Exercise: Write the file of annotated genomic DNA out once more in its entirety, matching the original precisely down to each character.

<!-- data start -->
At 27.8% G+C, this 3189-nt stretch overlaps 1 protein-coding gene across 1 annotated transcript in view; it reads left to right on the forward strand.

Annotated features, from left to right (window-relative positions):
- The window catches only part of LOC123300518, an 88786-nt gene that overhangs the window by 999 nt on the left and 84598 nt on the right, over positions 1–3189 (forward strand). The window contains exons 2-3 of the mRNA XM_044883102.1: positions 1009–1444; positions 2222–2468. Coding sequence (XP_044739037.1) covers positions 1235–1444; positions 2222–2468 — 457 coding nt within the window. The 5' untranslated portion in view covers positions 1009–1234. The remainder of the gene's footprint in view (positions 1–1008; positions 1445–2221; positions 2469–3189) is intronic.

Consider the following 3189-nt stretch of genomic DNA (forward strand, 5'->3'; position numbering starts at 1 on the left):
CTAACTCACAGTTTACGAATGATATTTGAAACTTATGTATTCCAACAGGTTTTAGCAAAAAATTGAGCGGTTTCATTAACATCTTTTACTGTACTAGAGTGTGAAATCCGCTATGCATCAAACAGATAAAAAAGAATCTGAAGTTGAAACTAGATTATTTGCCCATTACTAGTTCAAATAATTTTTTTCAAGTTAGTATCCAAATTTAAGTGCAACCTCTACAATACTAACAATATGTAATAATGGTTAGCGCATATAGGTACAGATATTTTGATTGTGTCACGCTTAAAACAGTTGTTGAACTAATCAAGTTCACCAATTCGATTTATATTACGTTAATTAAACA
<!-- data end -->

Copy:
At 27.8% G+C, this 3189-nt stretch overlaps 1 protein-coding gene across 1 annotated transcript in view; it reads left to right on the forward strand.

Annotated features, from left to right (window-relative positions):
- The window catches only part of LOC123300518, an 88786-nt gene that overhangs the window by 999 nt on the left and 84598 nt on the right, over positions 1–3189 (forward strand). The window contains exons 2-3 of the mRNA XM_044883102.1: positions 1009–1444; positions 2222–2468. Coding sequence (XP_044739037.1) covers positions 1235–1444; positions 2222–2468 — 457 coding nt within the window. The 5' untranslated portion in view covers positions 1009–1234. The remainder of the gene's footprint in view (positions 1–1008; positions 1445–2221; positions 2469–3189) is intronic.

Consider the following 3189-nt stretch of genomic DNA (forward strand, 5'->3'; position numbering starts at 1 on the left):
CTAACTCACAGTTTACGAATGATATTTGAAACTTATGTATTCCAACAGGTTTTAGCAAAAAATTGAGCGGTTTCATTAACATCTTTTACTGTACTAGAGTGTGAAATCCGCTATGCATCAAACAGATAAAAAAGAATCTGAAGTTGAAACTAGATTATTTGCCCATTACTAGTTCAAATAATTTTTTTCAAGTTAGTATCCAAATTTAAGTGCAACCTCTACAATACTAACAATATGTAATAATGGTTAGCGCATATAGGTACAGATATTTTGATTGTGTCACGCTTAAAACAGTTGTTGAACTAATCAAGTTCACCAATTCGATTTATATTACGTTAATTAAACA